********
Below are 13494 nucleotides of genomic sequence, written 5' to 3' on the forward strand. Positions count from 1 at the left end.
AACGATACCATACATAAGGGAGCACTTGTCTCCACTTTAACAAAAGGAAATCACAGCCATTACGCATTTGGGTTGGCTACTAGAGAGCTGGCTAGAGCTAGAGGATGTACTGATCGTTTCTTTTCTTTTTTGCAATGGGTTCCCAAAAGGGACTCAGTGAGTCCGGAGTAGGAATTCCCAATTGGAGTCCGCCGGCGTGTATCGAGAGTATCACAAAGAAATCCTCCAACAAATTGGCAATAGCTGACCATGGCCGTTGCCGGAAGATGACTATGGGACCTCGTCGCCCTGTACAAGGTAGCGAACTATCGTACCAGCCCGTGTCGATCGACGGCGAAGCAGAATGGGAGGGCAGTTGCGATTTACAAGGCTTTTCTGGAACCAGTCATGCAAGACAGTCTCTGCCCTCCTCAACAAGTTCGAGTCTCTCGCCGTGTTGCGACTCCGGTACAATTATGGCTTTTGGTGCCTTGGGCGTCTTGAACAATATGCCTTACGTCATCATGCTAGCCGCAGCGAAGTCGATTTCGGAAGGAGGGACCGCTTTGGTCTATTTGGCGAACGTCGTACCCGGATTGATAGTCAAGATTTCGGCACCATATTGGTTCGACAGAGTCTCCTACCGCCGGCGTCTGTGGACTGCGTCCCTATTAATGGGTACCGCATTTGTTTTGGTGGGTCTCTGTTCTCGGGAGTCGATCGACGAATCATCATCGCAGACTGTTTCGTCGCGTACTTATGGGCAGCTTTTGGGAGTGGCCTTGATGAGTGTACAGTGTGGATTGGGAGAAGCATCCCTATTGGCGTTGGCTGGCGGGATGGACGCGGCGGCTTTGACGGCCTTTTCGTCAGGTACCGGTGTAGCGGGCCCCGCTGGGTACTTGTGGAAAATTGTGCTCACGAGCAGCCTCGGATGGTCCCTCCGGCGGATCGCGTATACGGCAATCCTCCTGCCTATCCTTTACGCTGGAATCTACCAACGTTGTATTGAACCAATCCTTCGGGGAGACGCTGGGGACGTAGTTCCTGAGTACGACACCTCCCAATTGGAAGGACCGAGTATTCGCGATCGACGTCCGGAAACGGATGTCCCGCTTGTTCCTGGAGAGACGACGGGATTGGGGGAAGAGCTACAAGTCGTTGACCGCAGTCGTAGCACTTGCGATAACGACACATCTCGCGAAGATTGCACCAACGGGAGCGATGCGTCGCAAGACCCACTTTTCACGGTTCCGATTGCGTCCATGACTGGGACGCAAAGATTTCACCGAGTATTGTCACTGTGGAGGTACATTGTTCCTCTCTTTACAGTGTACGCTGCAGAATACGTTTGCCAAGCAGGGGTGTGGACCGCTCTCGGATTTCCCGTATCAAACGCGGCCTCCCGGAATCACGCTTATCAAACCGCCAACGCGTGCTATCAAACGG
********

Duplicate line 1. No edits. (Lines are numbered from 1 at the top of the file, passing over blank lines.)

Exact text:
Below are 13494 nucleotides of genomic sequence, written 5' to 3' on the forward strand. Positions count from 1 at the left end.